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Monday, November 16, 2015

British Museum - Wadi Sarga at the British Museum

In Late Antiquity, the Monastery of Apa Thomas was established in abandoned stone quarries at Wadi Sarga located about 25 km south of Lykopolis (modern Asyut).

Active from about AD 600-800, the Christian settlement at Wadi Sarga provides an excellent case-study for the social function of monasteries during the period in which Christianity became the dominant religion in Egypt and Islam was introduced.

Large numbers of surviving literary and documentary texts on papyri (ancient paper) and other writing surfaces indicate that the population operated in a Coptic/Greek bilingual milieu, while pottery and other finds suggest the extent of trade and other social networks.

British Museum collection

The collection of more than 2,800 objects includes stone funerary stelae, architectural elements, pottery, glass, textiles, Coptic ostraca, coins and other material from everyday life. Greek papyri and ostraca, and Coptic papyri are now in the British Library. A selection of objects remained in Cairo.

The British Museum also houses the documentation from the unpublished excavation: field notebooks, architectural plans, tracings of wall-paintings and watercolours, photographs and negatives, and R. Campbell Thompson's unfinished manuscript.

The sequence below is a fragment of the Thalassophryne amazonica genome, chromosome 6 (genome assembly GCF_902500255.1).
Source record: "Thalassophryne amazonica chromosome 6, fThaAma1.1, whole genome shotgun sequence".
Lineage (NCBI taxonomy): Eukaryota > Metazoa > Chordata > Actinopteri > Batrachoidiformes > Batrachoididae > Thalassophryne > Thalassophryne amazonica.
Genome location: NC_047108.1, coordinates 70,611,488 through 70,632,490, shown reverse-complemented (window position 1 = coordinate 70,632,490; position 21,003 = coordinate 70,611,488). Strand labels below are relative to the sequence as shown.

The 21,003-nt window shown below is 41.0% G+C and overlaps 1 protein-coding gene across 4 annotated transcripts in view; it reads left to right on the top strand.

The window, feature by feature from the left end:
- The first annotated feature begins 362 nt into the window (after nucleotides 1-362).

Excavation history

In 1913-14, R. Campbell Thompson excavated Wadi Sarga, three nearby cemeteries and a so-called villa on behalf of the Byzantine Research Fund.

As a result of the outbreak of the First World War, a full record of the excavation was never published. In 1922, a selection of papyri, ostraca and stone inscriptions were edited and published (P.Sarga), but the uninscribed objects and the documentation of the archaeological site, were not.

Annotated bibliography: 

Project objectives

The project will make R. Campbell Thompson’s unpublished 1913-1914 excavation documentation and British Museum objects from the excavation available through printed and online publications.

The Wadi Sarga pottery provides valuable comparative source material for monastic pottery studies in Egypt. Jane Faiers' study of pottery and glass will confirm or challenge the dates suggested by texts excavated on site.

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